The Three Components to the Best Yogurt
Your quality of dahi will depend on three things:
- The milk. The best milk to use is farm fresh buffalo or cow milk with full-fat. Otherwise, use whole milk from the grocery store.
- The starter. The best dahi is really dependent on the starter. The dahi shouldn't be too sour.
- The weather. Dahi can be made year-round, however, the amount of starter used and the resting time is dependent upon the weather. The starter thrives at a warmer temperature and the yogurt sets faster when warm. It can take more starter and time to solidify in cooler weather.
How to make Dahi or Curd at home
My mom: Why is this post so long? Making dahi is easier than all this.
It really be your own mom, huh?
Okay, yes this is true! Making dahi is so easy that a lot of people even do it daily. If you're making it for the first time, then you'll come to see really how accessible dahi is and how simple it is to troubleshoot.
Boiling the Milk
- Rinse a heavy bottom pot really well. You can lightly oil or brush butter around the bottom and sides to prevent the milk solids from sticking and burning. Pour in the milk and bring it to a boil on low to medium heat.
- Keep stirring the milk to prevent the milk from burning. The milk will start to form a layer of malai (cream) at the top. You can choose to mix this in to the milk or allow the cream to develop.
- Once the milk comes to a boil, you'll see a ton of tiny air bubbles. Reduce the heat to a low flame and let the air bubbles envelop the milk at the top so the milk is bubbly all around. This gives a stronger flavor and results in a thicker curd.
Cool and Froth the Milk
- Remove the heavy bottom pot from heat and allow the milk to cool to about 135°F, or just until you're able to comfortably touch the hot milk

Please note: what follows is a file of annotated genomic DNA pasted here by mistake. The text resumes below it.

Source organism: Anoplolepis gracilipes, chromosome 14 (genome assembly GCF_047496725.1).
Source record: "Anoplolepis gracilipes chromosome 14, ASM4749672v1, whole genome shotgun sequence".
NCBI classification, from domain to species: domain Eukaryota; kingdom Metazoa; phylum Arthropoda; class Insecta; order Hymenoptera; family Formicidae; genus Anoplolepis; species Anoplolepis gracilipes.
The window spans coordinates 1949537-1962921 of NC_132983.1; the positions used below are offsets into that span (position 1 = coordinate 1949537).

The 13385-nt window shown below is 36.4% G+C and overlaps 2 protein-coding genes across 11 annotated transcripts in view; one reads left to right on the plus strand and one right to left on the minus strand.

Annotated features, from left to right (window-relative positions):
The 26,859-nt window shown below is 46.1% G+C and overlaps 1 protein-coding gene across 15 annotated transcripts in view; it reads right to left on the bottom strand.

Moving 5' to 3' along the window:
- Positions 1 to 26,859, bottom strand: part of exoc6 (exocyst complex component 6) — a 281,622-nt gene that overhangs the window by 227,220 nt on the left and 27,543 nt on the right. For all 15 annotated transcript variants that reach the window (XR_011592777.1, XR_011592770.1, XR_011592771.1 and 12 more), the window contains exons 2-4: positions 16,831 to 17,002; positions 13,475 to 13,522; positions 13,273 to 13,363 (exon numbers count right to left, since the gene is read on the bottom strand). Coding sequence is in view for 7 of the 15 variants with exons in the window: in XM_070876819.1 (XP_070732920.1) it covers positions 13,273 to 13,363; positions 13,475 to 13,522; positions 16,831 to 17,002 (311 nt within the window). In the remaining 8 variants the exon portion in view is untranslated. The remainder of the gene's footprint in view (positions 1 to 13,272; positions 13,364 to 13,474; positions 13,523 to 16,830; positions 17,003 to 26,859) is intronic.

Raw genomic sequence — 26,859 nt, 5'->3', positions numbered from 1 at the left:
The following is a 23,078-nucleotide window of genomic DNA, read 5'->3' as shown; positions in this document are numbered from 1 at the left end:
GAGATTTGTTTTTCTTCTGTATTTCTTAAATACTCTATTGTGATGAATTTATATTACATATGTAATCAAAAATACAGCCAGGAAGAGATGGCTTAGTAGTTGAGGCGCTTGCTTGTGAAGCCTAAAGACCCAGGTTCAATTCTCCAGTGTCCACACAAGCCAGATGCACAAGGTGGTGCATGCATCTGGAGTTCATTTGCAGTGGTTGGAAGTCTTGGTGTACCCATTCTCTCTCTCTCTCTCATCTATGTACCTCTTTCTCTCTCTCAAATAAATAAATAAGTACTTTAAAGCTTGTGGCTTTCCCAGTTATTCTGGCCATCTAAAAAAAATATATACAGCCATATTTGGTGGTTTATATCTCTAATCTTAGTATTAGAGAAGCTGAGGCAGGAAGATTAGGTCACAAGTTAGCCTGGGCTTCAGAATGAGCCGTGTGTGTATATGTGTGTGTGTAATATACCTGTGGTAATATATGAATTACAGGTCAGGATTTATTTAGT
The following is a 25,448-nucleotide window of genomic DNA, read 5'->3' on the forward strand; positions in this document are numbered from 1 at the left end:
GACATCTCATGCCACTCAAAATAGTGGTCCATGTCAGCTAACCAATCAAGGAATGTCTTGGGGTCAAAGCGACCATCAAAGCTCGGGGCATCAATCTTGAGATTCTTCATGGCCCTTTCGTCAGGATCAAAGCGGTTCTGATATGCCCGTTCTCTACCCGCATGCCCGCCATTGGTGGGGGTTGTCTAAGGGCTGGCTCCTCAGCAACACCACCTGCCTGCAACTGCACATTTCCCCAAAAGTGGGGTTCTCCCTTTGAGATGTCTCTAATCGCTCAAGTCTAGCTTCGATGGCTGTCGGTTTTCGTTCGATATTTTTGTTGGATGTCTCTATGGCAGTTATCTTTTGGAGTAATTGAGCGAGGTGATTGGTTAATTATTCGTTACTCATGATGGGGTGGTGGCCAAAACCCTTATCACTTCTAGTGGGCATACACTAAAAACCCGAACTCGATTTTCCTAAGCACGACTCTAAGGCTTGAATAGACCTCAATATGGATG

- Pour the milk from the heavy bottom pot into a clay pot or a bowl that you'll store the dahi in. Start with the pot as close to the bowl as possible, and continuously pour the milk while moving the pot higher and higher. This is called pulling the milk. It may be a bit messy so have a towel on hand.
- Do this one more time, transferring the milk from the bowl back to the heavy bottom pot.
Mix in the Starter
- Add a teaspoon to a tablespoon of starter into the clay pot or bowl that you'll store the yogurt in. Mix the starter super well with a spoon so it's smooth and covers the bottom of the bowl.
- Pour the milk back into the bowl from the heavy bottom pot, using the same pulling technique.
- Give the milk a quick stir to ensure the starter is mixed throughout.
Cover and set
- Cover the yogurt with a lid and wrap it tightly in a towel to allow it to set for 6-10 hours. If it's warm, the dahi will only need about 6 hours to set. If it's cooler, it will need about 10 hours to set and should be kept in a warm place like the oven. Avoid moving or disturbing the bowl until the yogurt has set.